tax reformOn November 2, 2017, the U.S. House of Representatives Ways and Means Committee released new tax reform legislation entitled the “Tax Cuts and Jobs Act.”  Although currently in review and not yet passed into law, there are portions of the proposed tax law that would bring about a significant shock to the global mobility industry.  Because of the impact that this bill as it stands would have on our industry, it is imperative to understand what the current proposals entail and what the consequences would be as we move forward into 2018.

Elimination of the Household Goods Moving Expense and Final Move Non-Meal Expense Deduction

The household goods move for the employee is currently seen as excludable or non-taxable.  Under the proposed bill, all of these costs will become taxable in 2018 and corporations will need to determine if they are willing to cover the cost of the taxes (or gross-up) on behalf of their transferring employees.   As the household goods move is typically one of the most expensive relocation benefits offered (second only to the sale of the home), the financial ramifications for both the employer and the employee are considerable.  For example, if a household goods shipment costs $20,000.00 and the estimated gross-up to cover the taxes on the shipment would be $13,000.00, the employer would face an additional $13,000.00 in relocation fees, and the employee would see $33,000.00 of additional taxable income in their W-2—just for the household goods shipment alone.

Currently, final move expenses, including airfare or mileage (up to the current IRS mileage reimbursement rate for moving expenses) and lodging are excludable.  Meals are typically the only portion of the final move trip that are taxable.  The proposed legislation would make all of these final move expenses taxable.

Reduction in Mortgage Interest Deduction

The House proposes a reduced limit on the value of a home loan to qualify for a mortgage interest deduction.  Currently, the limit is set at $1,000,000.00.  Under the proposed law, that decreases to $500,000.00.  There is a proposed cap on the property taxes that can be deducted as well.

In the mobility industry, million dollar homes are not typically the norm, but they are sometimes part of corporate relocation programs.  However, in many parts of the U.S. $500.000.00 homes are quite common.  This proposed legislative change would mean that more transferring employees would lose some of their home tax deductions. This effectively makes owning these homes more costly and it could affect the employee’s purchase behavior at the destination and even his or her willingness to relocate, particularly to higher cost cities.

From a home purchase perspective, loan origination fees and mortgage points will become fully taxable as well should this bill be passed into law.

Elimination of State and Local Tax Deduction

Currently, employees who live in a state with a state income tax can deduct these payments for Federal tax purposes. The House proposal eliminates that deduction, meaning that state and Federal income taxes would both be due in full. This increased tax burden makes moves to states with higher state taxes less attractive for potential transferees. The chilling affect will be even greater for employees who currently live in a state with no income tax and the destination state has a state income tax.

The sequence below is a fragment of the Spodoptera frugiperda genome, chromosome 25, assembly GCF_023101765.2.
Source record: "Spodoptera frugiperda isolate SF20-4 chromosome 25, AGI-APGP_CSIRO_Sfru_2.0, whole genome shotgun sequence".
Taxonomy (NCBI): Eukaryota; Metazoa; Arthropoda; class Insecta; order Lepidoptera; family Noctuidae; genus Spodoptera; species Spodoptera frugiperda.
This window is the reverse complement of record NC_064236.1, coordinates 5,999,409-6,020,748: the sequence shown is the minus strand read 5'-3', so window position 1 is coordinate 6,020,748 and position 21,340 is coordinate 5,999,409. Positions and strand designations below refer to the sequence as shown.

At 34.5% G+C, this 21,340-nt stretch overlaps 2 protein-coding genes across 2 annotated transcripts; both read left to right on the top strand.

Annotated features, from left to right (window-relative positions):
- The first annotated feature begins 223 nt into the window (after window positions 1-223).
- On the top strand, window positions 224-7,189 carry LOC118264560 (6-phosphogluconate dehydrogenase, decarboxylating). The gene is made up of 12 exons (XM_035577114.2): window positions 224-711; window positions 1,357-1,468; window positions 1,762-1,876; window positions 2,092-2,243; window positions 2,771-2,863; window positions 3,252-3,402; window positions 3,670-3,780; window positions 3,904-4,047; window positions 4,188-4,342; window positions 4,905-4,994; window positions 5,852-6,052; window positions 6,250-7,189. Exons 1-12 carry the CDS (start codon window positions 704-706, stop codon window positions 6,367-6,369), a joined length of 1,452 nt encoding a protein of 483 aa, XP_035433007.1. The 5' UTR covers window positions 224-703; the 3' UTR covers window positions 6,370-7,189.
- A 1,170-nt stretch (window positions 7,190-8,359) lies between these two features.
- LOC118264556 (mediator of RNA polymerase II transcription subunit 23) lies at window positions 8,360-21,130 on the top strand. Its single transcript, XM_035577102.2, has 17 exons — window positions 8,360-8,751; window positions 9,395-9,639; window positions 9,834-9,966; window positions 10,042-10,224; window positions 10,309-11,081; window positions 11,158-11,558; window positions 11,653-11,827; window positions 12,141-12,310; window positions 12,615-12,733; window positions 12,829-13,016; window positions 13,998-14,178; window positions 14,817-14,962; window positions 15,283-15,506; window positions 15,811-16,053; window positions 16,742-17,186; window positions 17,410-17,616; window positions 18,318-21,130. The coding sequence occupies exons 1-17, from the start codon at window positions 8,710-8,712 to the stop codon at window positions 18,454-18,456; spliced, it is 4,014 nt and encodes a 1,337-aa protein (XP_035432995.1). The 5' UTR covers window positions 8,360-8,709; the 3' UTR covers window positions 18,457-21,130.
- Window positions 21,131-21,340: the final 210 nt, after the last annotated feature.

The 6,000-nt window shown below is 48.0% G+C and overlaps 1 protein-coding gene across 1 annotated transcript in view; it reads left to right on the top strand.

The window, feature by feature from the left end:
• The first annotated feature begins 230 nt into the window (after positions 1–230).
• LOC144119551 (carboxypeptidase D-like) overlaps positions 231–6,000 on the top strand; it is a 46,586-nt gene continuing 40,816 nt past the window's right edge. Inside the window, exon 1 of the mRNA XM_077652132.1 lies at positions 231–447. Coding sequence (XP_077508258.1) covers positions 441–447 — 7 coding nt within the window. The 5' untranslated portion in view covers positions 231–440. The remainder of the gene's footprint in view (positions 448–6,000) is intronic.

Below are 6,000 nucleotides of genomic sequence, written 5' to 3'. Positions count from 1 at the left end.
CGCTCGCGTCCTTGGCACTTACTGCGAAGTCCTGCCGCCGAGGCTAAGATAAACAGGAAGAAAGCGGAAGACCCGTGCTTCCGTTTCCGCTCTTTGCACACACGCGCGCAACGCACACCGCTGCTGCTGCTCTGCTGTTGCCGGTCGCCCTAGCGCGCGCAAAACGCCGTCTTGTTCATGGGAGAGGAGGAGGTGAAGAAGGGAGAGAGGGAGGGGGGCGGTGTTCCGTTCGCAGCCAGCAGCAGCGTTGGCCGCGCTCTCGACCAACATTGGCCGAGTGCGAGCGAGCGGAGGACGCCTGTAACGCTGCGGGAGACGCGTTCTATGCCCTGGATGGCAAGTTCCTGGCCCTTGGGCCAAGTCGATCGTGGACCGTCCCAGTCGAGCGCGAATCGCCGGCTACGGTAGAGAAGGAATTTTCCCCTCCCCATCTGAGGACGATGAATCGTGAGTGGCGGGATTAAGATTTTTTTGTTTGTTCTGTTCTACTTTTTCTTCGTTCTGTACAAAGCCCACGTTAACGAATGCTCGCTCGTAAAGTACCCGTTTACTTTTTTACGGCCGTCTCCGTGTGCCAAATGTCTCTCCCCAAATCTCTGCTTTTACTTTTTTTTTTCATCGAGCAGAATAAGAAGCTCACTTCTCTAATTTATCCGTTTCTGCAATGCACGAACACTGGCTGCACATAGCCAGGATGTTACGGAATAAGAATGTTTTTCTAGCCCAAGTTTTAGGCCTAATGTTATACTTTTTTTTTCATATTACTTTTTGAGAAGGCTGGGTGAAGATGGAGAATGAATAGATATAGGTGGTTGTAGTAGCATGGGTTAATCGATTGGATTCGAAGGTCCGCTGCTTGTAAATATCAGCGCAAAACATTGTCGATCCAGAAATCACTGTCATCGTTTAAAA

Increase to the Child Tax Credit

The proposed legislation provides for an increase in the child tax credit, and the phase-out for the tax credit (the maximum income in order to take the credit) will be higher.  While this is good news for parents, the proposed tax law could affect transferees in an unexpected way. With relocation benefits added to their W2, transferring employees become more likely to hit those phase-out limits than they would have been with their salary alone.

Companies will need to consider what assistance, if any, they will offer to compensate employees. This assistance, of course, will increase gross-up costs and overall program costs. On the other hand, without assistance, employees will be less satisfied and possibly less willing to consider a relocation.

The Senate Take on Tax Reform

Senate Republicans introduced their own tax reform bill on November 10. The Senate legislation differs in some significant ways from the House legislation. Here are a few differences of interest to those involved in employee relocation:

State and local taxes 

The Senate bill repeals the deduction for state and local taxes, with no exception for property taxes. The House bill allows deductions up to $10,000 for property taxes.

Home mortgage interest deduction

The Senate would continue to allow the deduction for newly purchased homes up to $1 million; the house would the threshold to $500,000.

Other tax credits and deductions

The Senate bill keeps tax credits and deductions for adoption, medical expense, teacher expenses, and student loan interest (but not moving expenses).

TRC Global Mobility, in conjunction with the Worldwide Employee Relocation Council® (ERC®), will be monitoring the discussions and decision-making surrounding this tax legislation very closely. We will keep you updated on the status of the legislation and the impact it has on our industry. We will also be working with our clients to review their programs and how the proposals could affect their employee relocation program and transferring employees.

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